When respondents were asked what course of study they would recommend to future entrants into the profession, close to 80% pointed to a bachelor's degree program or higher.  It would appear that nurses understand the worth of the baccalaureate degree.     Overall, nearly 70 percent of respondents to the Survey of New York State Registered Nurses recommended that nurses obtain bachelor's degrees initially.  This does not translate to the bachelor's degree being necessary to enter nursing and is most likely attributable to status in obtaining a higher degree.   In reviewing this finding by degree and by year of graduation, only 56 percent of associate degree-prepared nurses, and only 55 percent of nurses who graduated since 2000, recommended the baccalaureate as the initial nursing degree.  Forty-one percent of recent graduates recommended the associate degree as the initial degree.  As a result of these findings, the authors of the report note that “as policymakers weigh the desirability of the extensive educational investment required by bachelor’s degree programs, they must also weigh the risks to the nursing supply that could come with a heavier reliance on [these] programs….[H]ow many of the nurses who entered with an associate degree would have opted for a career in nursing had they been obliged to complete a bachelor’s degree instead? It does seem likely that many mid-life entrants to the profession would balk at such a sharp increase in their investment of time and money to become a nurse.”  A four-year commitment at significantly greater cost—$3,746 compared to 1,379—is likely to drive away mid-life entrants to nursing.  

Changes in the health care field require practitioners with highly specialized, "deep" content knowledge.  Accordingly, organizations such as the American Association of Critical Care Nurses (AACCN) have acclaimed the bachelor's degree program as the standard of nursing preparation.   

 All nursing program graduates take the same licensure exam (NCLEX-RN) to practice as Registered Nurses which ADNs pass at the same rate as their counterparts from four-year nursing programs.  In addition, all RNs are educated to perform the same responsibilities—BSN programs do not educate specialty nurses.   The majority of new nurses, approximately 60 percent, are educated in associate degree programs, and the Survey of New York State Registered Nurses report “suggests that having a relatively quick and low-cost entryway to nursing will enhance [the] labor market’s ability to respond to shortages while encouraging a broad range of individuals to consider a career in nursing.”  While we do encourage nurses to continue their education, we do not believe it should be mandatory.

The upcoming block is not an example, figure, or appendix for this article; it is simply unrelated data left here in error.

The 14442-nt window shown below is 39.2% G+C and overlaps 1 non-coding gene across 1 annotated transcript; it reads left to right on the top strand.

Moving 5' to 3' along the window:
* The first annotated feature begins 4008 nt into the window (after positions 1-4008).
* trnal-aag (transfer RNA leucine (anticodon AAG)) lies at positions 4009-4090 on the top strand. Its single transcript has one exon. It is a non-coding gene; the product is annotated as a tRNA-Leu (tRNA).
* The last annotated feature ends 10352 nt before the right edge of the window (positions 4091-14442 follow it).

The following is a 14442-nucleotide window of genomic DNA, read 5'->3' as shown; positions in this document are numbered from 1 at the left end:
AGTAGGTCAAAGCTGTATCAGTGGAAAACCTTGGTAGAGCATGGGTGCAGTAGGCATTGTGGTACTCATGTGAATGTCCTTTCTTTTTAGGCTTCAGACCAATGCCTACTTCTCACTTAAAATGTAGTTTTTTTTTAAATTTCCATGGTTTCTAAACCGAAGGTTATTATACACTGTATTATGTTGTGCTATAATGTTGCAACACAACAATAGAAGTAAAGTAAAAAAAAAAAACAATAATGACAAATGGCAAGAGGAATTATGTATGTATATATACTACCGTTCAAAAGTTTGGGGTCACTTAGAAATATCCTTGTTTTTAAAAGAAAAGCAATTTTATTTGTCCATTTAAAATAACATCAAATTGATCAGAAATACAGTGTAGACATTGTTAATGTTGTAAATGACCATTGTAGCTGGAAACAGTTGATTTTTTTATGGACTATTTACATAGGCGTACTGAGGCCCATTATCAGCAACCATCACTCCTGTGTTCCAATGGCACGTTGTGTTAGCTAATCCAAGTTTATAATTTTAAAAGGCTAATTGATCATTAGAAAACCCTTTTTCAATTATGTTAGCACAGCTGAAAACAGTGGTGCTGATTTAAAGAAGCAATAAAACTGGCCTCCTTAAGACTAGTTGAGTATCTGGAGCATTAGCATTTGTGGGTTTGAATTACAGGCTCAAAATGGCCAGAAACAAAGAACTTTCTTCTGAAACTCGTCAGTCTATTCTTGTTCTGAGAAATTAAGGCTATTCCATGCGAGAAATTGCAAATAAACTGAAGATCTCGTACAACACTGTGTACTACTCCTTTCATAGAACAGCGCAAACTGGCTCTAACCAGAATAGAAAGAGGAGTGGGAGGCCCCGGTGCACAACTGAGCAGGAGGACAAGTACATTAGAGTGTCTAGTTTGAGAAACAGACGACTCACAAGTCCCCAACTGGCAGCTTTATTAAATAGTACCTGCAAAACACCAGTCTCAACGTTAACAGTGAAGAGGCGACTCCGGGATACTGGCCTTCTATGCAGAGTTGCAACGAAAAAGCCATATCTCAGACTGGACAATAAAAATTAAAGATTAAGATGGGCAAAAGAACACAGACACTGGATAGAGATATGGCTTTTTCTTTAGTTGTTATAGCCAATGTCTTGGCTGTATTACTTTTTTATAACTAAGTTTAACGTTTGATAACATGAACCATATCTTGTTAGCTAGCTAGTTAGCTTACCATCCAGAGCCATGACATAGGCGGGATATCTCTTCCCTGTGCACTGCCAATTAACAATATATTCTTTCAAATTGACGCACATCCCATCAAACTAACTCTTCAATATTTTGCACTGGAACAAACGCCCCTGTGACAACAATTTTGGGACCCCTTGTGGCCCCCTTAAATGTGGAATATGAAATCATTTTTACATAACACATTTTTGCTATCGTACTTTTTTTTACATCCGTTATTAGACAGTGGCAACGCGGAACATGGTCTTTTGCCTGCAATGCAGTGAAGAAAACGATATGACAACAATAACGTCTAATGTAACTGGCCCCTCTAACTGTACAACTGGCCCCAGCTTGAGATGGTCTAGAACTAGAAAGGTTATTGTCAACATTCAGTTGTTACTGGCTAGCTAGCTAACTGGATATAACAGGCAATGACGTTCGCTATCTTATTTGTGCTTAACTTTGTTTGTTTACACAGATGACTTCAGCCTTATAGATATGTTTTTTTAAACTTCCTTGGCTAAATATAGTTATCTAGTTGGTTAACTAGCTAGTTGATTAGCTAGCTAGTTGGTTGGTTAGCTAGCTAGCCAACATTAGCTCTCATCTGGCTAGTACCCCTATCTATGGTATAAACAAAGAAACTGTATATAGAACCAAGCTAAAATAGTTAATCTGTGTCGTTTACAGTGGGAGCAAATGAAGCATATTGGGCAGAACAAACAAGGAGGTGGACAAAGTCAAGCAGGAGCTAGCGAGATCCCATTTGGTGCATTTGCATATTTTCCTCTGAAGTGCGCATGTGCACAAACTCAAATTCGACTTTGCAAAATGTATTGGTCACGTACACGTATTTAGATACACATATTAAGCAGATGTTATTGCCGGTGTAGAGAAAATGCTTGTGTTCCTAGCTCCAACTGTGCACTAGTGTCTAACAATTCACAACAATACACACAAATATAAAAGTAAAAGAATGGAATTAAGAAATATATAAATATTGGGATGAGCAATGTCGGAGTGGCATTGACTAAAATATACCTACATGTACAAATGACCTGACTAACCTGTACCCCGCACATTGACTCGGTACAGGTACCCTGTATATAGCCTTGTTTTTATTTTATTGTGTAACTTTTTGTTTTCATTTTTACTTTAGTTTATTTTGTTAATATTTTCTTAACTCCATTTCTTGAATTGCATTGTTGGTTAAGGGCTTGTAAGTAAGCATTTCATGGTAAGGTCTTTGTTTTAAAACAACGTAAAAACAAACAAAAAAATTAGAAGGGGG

The bachelor's degree is required to be employed as a public health nurse.      Each Health Department sets its own hiring practices and many do hire associate degree nurses (ADNs).  For example, at the Montgomery County Maryland Health Dept., with a highly educated populace, ADNs serve in Public Health roles. 
 The bachelor’s degree is required by the Armed Services.    Approximately half of all nurses practicing in military hospitals are civilian nurses who may practice with diplomas, associate or bachelor’s degrees.  Military nurses are all officers, and all officers are required to have bachelor's degrees. 
 The bachelor’s degree is required by Veterans Health Administration facilities for promotion by 2005.      This may be changing as the U.S. House of Representatives has passed legislation to overturn the bachelor’s degree requirement for promotion in the VHA system.  A waiver system allows ADNs to receive promotion without the BSN.
 The bachelor’s degree is the standard of education among many foreign countries.     Approximately 45 percent of all U. S. undergraduate college students attend community colleges whereas associate degree programs are less prevalent in foreign countries.  Additionally, foreign associate degree programs generally have a technical rather than an academic focus.  
 The most acute shortages of experienced nurses now faced by the profession are in specialty areas where more advanced education and skills are required.     All RNs are educated to perform the same responsibilities—BSN programs do not educate specialty nurses.   Advanced education is available to ADNs who may enroll in over 150 RN to MSN (Registered Nurse to Master’s of Science in Nursing) programs without obtaining a bachelor’s degree, including  13 New York colleges and universities:  Adelphi University,  Columbia University in the City of New York, Daemen College, D'Youville College, Excelsior College, Long Island University, Molloy College, Pace University, The Sage Colleges, State University of New York Institute of Technology at Utica-Rome, State University of New York at Buffalo, Syracuse University, and the University of Rochester.
 Studies such as that by Aiken, et al, (September 2003, JAMA) show a relationship between the number of nurses employed in a hospital, educated at the baccalaureate level or higher, and mortality and failure-to-rescue rates of surgical patients.     Aiken’s study is inconclusive and does not warrant implementing changes in nursing education.  (See analysis of study.)  Other studies indicate no effect of education on quality of care while others show that some aspects of care are performed better by AD nurses.  By far the most significant finding from the Aiken study—a retrospective study based on a secondary analysis of data collected in a study designed for another purpose (to look at staffing ratios)—was that receiving care by board-certified surgeons increases patient survival following surgery.  
 The need to advance the educational requirements of nursing is needed now more than ever before as patient care becomes more and more complex.   I ask for your consideration and support for this proposal.      For more than 50 years, associate degree RNs have practiced nursing alongside their counterparts from bachelor’s schools of nursing, proving to be professionals valued by health care providers and patients.  RNs graduating from associate degree programs pass the NCLEX-RN at the same rate as do four-year graduates; all RNs share the same scope of practice.